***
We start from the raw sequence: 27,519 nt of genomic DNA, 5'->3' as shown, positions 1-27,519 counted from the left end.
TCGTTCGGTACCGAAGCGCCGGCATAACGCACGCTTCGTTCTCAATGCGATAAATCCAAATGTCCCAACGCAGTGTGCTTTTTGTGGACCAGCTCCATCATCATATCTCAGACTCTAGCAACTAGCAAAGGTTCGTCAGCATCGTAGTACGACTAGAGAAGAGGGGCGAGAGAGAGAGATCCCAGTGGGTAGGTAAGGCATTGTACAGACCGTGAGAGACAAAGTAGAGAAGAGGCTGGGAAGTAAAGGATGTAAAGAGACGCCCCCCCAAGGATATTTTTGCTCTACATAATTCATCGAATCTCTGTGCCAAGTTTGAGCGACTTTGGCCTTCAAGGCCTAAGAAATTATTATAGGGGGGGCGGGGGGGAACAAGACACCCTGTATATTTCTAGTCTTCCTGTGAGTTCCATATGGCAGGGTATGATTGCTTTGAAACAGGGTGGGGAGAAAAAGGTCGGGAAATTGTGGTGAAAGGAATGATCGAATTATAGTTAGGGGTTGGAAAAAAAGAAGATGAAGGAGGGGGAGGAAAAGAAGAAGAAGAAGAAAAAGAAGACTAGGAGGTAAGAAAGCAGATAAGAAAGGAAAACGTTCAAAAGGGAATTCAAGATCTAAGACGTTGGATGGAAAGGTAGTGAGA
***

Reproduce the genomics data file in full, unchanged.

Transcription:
We start from the raw sequence: 27,519 nt of genomic DNA, 5'->3' as shown, positions 1-27,519 counted from the left end.
TCGTTCGGTACCGAAGCGCCGGCATAACGCACGCTTCGTTCTCAATGCGATAAATCCAAATGTCCCAACGCAGTGTGCTTTTTGTGGACCAGCTCCATCATCATATCTCAGACTCTAGCAACTAGCAAAGGTTCGTCAGCATCGTAGTACGACTAGAGAAGAGGGGCGAGAGAGAGAGATCCCAGTGGGTAGGTAAGGCATTGTACAGACCGTGAGAGACAAAGTAGAGAAGAGGCTGGGAAGTAAAGGATGTAAAGAGACGCCCCCCCAAGGATATTTTTGCTCTACATAATTCATCGAATCTCTGTGCCAAGTTTGAGCGACTTTGGCCTTCAAGGCCTAAGAAATTATTATAGGGGGGGCGGGGGGGAACAAGACACCCTGTATATTTCTAGTCTTCCTGTGAGTTCCATATGGCAGGGTATGATTGCTTTGAAACAGGGTGGGGAGAAAAAGGTCGGGAAATTGTGGTGAAAGGAATGATCGAATTATAGTTAGGGGTTGGAAAAAAAGAAGATGAAGGAGGGGGAGGAAAAGAAGAAGAAGAAGAAAAAGAAGACTAGGAGGTAAGAAAGCAGATAAGAAAGGAAAACGTTCAAAAGGGAATTCAAGATCTAAGACGTTGGATGGAAAGGTAGTGAGA